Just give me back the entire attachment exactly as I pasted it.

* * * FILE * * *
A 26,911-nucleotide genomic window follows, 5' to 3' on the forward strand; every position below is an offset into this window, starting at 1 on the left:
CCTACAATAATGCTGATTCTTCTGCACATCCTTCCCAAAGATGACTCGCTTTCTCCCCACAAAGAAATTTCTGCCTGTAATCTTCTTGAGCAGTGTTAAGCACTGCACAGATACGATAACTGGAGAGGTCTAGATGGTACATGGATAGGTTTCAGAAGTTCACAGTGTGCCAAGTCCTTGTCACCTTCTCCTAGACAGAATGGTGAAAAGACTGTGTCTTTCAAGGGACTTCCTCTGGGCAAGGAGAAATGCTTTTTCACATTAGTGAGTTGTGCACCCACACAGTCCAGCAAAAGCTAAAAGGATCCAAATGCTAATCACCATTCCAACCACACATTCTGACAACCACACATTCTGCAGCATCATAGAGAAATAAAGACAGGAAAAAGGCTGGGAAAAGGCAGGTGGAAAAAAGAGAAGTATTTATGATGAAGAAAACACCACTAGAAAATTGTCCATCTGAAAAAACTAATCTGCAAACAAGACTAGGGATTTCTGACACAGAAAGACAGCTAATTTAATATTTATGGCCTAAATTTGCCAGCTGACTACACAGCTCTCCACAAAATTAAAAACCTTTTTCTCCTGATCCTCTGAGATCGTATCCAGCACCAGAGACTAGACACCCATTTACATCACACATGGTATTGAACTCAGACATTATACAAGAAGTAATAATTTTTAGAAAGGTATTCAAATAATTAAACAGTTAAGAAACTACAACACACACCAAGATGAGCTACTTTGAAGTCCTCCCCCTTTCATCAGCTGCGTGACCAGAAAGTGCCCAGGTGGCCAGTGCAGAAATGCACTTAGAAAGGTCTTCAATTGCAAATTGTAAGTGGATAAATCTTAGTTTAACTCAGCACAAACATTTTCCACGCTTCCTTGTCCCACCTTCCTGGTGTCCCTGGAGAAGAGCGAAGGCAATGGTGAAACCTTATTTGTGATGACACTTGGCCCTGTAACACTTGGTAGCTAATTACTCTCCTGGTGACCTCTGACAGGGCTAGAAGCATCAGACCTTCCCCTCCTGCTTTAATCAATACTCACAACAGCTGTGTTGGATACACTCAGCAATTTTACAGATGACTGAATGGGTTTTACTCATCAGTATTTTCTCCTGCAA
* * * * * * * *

A 26,911-nucleotide genomic window follows, 5' to 3' on the forward strand; every position below is an offset into this window, starting at 1 on the left:
CCTACAATAATGCTGATTCTTCTGCACATCCTTCCCAAAGATGACTCGCTTTCTCCCCACAAAGAAATTTCTGCCTGTAATCTTCTTGAGCAGTGTTAAGCACTGCACAGATACGATAACTGGAGAGGTCTAGATGGTACATGGATAGGTTTCAGAAGTTCACAGTGTGCCAAGTCCTTGTCACCTTCTCCTAGACAGAATGGTGAAAAGACTGTGTCTTTCAAGGGACTTCCTCTGGGCAAGGAGAAATGCTTTTTCACATTAGTGAGTTGTGCACCCACACAGTCCAGCAAAAGCTAAAAGGATCCAAATGCTAATCACCATTCCAACCACACATTCTGACAACCACACATTCTGCAGCATCATAGAGAAATAAAGACAGGAAAAAGGCTGGGAAAAGGCAGGTGGAAAAAAGAGAAGTATTTATGATGAAGAAAACACCACTAGAAAATTGTCCATCTGAAAAAACTAATCTGCAAACAAGACTAGGGATTTCTGACACAGAAAGACAGCTAATTTAATATTTATGGCCTAAATTTGCCAGCTGACTACACAGCTCTCCACAAAATTAAAAACCTTTTTCTCCTGATCCTCTGAGATCGTATCCAGCACCAGAGACTAGACACCCATTTACATCACACATGGTATTGAACTCAGACATTATACAAGAAGTAATAATTTTTAGAAAGGTATTCAAATAATTAAACAGTTAAGAAACTACAACACACACCAAGATGAGCTACTTTGAAGTCCTCCCCCTTTCATCAGCTGCGTGACCAGAAAGTGCCCAGGTGGCCAGTGCAGAAATGCACTTAGAAAGGTCTTCAATTGCAAATTGTAAGTGGATAAATCTTAGTTTAACTCAGCACAAACATTTTCCACGCTTCCTTGTCCCACCTTCCTGGTGTCCCTGGAGAAGAGCGAAGGCAATGGTGAAACCTTATTTGTGATGACACTTGGCCCTGTAACACTTGGTAGCTAATTACTCTCCTGGTGACCTCTGACAGGGCTAGAAGCATCAGACCTTCCCCTCCTGCTTTAATCAATACTCACAACAGCTGTGTTGGATACACTCAGCAATTTTACAGATGACTGAATGGGTTTTACTCATCAGTATTTTCTCCTGCAA